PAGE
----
AAFO.COM First Look Preview
 
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We talked earlier in this article about the computing power needed to run Xtreme Air Racing. This is a very graphically detailed simulation and is beautiful at the higher settings but this does come at a price.

We do not have the developers minimum system requirements at the time of writing, but we can offer our two test machine specs for an example.

Test System 1: Custom Build, Intel Based PC

  • CPU: Pentium III 650MHz
  • Video Card: 3DFX Voodoo 3 3500 TV
  • Sound: Creative Labs SB Live
  • Memory: 384 mb
  • CD ROM: 24x
  • Joystick: CH Products F-16 Combat Stick
  • Throttle: CH Products Pro-Throttle
  • Rudder: CH Products Pro-Pedals

As you can see, this system is not a slouch but it's also not by any means, a highly tuned, dedicated gaming system.

You can also see in the screen shots that were taken when the frame rate indicator was turned on, our test system has been more than adequate for satisfactory game play, even at the very high settings we have been running for these screen shots.

Our second test machine is a similarly configured (same sound card; Voodoo 3 3000 vid card; 256 mb memory) but running a PIII 450MHz CPU. Xtreme Air Racing is quite playable on this machine as well by reducing either the resolution or detail settings.

As with any simulation, if you throw in more graphic objects, you put more strain on the system to render and display these objects with an acceptable frame rate. Xtreme Air Racing can slow to a much less pleasing frame rate when you are surrounded by seven other airplanes in a full-on battle for the lead at the highest graphic detail settings. With our test system a slight "backing off" from the highest resolution setting allowed us to run all detail settings at high, with quite acceptable results.

Victory has gone at the never ending simulation quandary - details versus frame rate - with some standard solutions, as well as some fairly innovative ones…

One approach Victory has taken is to reduce the level of graphic detail of other airplanes when you are in competition. If viewed from your normal, in-cockpit position, your competition is not rendered in total hi-res. Since you don’t have time to really look closely at the other airplanes during the intense competition, this is a logical way to reduce CPU and graphic card load. If you switch to an outside view, the detail levels are increased. Even with this feature, I have not noticed markedly lower quality rendering of the airplanes flying close during competition.

We have attempted to aim this preview of Xtreme Air Racing at those who are active flight simulation users, as well as those of us who are not active, even those who have never flown a flight simulation at all.

If you fall into this latter group, Xtreme Air Racing offers a sort of unique feature. You don't even need to know how to fly to enjoy this sim. Nor do you even need to have a joystick hooked up to your desktop.

By starting a race in autopilot, you are free to watch the action from a multitude of locations around the race course, including every cockpit in the race!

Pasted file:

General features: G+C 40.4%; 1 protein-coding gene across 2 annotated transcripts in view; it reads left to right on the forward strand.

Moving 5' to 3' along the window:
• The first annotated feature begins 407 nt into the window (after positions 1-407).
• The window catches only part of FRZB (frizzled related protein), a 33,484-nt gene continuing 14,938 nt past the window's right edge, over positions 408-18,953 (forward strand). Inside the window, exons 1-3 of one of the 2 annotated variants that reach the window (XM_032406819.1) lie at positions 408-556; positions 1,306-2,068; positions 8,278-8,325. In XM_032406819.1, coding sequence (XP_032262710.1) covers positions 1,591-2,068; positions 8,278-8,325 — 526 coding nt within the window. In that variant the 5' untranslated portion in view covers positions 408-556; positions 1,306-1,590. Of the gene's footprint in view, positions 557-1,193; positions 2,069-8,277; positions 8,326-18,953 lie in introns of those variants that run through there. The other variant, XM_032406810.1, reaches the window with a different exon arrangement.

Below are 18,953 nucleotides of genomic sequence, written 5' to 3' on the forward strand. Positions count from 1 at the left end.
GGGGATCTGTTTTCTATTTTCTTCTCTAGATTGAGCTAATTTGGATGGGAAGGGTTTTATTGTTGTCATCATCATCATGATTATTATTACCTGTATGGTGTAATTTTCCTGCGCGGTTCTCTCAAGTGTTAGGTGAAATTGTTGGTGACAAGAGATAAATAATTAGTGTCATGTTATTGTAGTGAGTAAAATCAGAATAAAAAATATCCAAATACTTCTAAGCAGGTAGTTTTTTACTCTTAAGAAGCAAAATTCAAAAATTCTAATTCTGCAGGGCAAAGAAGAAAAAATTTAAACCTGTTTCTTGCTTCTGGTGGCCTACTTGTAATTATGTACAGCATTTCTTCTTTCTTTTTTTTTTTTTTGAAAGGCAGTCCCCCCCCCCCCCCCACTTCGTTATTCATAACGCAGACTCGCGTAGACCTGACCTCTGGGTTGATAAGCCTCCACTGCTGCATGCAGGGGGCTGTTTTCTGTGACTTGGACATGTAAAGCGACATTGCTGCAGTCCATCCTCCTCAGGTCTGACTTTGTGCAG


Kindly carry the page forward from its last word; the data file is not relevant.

There are pylon view stations that mimic the actual view that Press photographers enjoy at Reno. Also, by cycling through the various airplanes with the "P" key, you are placed within the pilot’s-eye view of each racer on the course. Or, you can go outside your racer and play "floating cameraman" (admittedly one of the exercises that helped cause my early motion sickness). Cycling the "P" key in this view mode will take you just outside of each and every airplane on the course.

At the conclusion of each race you are brought to a review screen showing fluids used, position on course, pylon cuts and much more useful information. You are then given the option of viewing a "movie" of the event…

Now here is an extremely fun and useful feature!

Go back and watch your moves from outside your airplane…or watch your competitors moves either inside our outside, or from any viewpoint on the course. You can study the racing action in detail over and over…see where you did good or did poorly, as well as your opponents' good or bad habits…

...it’s like watching the game tape. Learn your opponents moves…plan your strategy for the next time you meet up!

The remaining fluids information is also quite useful for tuning your racer. Going in "green" as a novice, you do not know the quantities you will ultimately use. This screen allows you to carry only enough fluids to finish the race and return to the runway…

...i.e., less weight = MORE SPEED!

We’re going to put a "wrap" on this early look at Xtreme Air Racing for now. Since receiving our alpha copy, there has been much more done within the latest build. Damages are turned on, landings have been implemented, additional graphics have been installed…

In short...the work in progress nears completion. There is much we did not touch on within the body of this portion of the article. For example, Reno Stead Airport is not the only race course available. There are several other "fantasy" courses available and all are quite challenging indeed (See screenshots accompanying this article for views of these courses).

We thank Victory Interactive for allowing us the privilege of sharing this first look at Xtreme Air Racing. This particular Flight Simulation has been a long time coming, however — from what we have seen in this first look — the wait has been well worth it.

(author's note, as of final edit of this review, Victory has begun pre-release ordering at thier website http://xtremeairracing.com )

Story and screen shots by: Wayne Sagar

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